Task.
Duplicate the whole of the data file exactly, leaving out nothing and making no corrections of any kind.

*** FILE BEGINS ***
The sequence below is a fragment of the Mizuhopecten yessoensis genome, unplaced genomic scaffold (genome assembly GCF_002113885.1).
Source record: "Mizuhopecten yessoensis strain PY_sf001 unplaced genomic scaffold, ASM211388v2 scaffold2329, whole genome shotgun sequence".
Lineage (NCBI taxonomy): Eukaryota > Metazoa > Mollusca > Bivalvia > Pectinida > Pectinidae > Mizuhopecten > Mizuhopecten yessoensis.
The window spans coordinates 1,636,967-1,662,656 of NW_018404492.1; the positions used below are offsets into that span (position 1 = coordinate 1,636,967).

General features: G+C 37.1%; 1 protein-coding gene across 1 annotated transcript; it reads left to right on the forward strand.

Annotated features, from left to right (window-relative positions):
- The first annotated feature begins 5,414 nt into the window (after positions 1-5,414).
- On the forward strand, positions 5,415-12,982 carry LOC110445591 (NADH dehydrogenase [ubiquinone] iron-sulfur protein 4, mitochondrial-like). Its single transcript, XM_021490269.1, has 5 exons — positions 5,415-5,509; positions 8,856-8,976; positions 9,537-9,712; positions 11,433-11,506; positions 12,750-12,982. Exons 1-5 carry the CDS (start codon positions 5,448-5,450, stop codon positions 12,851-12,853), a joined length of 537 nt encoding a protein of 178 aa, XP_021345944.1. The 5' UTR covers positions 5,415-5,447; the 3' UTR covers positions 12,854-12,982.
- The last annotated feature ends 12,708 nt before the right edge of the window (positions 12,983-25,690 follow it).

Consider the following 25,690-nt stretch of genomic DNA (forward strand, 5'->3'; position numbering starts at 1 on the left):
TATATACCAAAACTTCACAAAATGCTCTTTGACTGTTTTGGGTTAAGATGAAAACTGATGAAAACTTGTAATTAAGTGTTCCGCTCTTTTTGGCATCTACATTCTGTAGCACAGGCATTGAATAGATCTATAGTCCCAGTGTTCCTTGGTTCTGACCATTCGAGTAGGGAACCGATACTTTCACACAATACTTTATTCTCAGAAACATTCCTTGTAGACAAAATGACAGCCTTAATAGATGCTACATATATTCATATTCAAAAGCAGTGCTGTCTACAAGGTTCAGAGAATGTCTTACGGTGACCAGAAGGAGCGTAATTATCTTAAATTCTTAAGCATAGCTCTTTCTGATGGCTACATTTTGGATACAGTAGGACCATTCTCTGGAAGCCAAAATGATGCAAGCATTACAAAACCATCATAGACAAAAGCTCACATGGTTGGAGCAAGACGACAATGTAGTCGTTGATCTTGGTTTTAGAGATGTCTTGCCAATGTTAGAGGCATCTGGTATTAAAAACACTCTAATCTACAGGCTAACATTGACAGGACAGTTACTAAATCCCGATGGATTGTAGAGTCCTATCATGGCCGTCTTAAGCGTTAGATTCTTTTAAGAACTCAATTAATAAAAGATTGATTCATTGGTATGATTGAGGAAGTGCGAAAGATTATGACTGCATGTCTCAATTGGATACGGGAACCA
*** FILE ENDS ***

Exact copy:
The sequence below is a fragment of the Mizuhopecten yessoensis genome, unplaced genomic scaffold (genome assembly GCF_002113885.1).
Source record: "Mizuhopecten yessoensis strain PY_sf001 unplaced genomic scaffold, ASM211388v2 scaffold2329, whole genome shotgun sequence".
Lineage (NCBI taxonomy): Eukaryota > Metazoa > Mollusca > Bivalvia > Pectinida > Pectinidae > Mizuhopecten > Mizuhopecten yessoensis.
The window spans coordinates 1,636,967-1,662,656 of NW_018404492.1; the positions used below are offsets into that span (position 1 = coordinate 1,636,967).

General features: G+C 37.1%; 1 protein-coding gene across 1 annotated transcript; it reads left to right on the forward strand.

Annotated features, from left to right (window-relative positions):
- The first annotated feature begins 5,414 nt into the window (after positions 1-5,414).
- On the forward strand, positions 5,415-12,982 carry LOC110445591 (NADH dehydrogenase [ubiquinone] iron-sulfur protein 4, mitochondrial-like). Its single transcript, XM_021490269.1, has 5 exons — positions 5,415-5,509; positions 8,856-8,976; positions 9,537-9,712; positions 11,433-11,506; positions 12,750-12,982. Exons 1-5 carry the CDS (start codon positions 5,448-5,450, stop codon positions 12,851-12,853), a joined length of 537 nt encoding a protein of 178 aa, XP_021345944.1. The 5' UTR covers positions 5,415-5,447; the 3' UTR covers positions 12,854-12,982.
- The last annotated feature ends 12,708 nt before the right edge of the window (positions 12,983-25,690 follow it).

Consider the following 25,690-nt stretch of genomic DNA (forward strand, 5'->3'; position numbering starts at 1 on the left):
TATATACCAAAACTTCACAAAATGCTCTTTGACTGTTTTGGGTTAAGATGAAAACTGATGAAAACTTGTAATTAAGTGTTCCGCTCTTTTTGGCATCTACATTCTGTAGCACAGGCATTGAATAGATCTATAGTCCCAGTGTTCCTTGGTTCTGACCATTCGAGTAGGGAACCGATACTTTCACACAATACTTTATTCTCAGAAACATTCCTTGTAGACAAAATGACAGCCTTAATAGATGCTACATATATTCATATTCAAAAGCAGTGCTGTCTACAAGGTTCAGAGAATGTCTTACGGTGACCAGAAGGAGCGTAATTATCTTAAATTCTTAAGCATAGCTCTTTCTGATGGCTACATTTTGGATACAGTAGGACCATTCTCTGGAAGCCAAAATGATGCAAGCATTACAAAACCATCATAGACAAAAGCTCACATGGTTGGAGCAAGACGACAATGTAGTCGTTGATCTTGGTTTTAGAGATGTCTTGCCAATGTTAGAGGCATCTGGTATTAAAAACACTCTAATCTACAGGCTAACATTGACAGGACAGTTACTAAATCCCGATGGATTGTAGAGTCCTATCATGGCCGTCTTAAGCGTTAGATTCTTTTAAGAACTCAATTAATAAAAGATTGATTCATTGGTATGATTGAGGAAGTGCGAAAGATTATGACTGCATGTCTCAATTGGATACGGGAACCA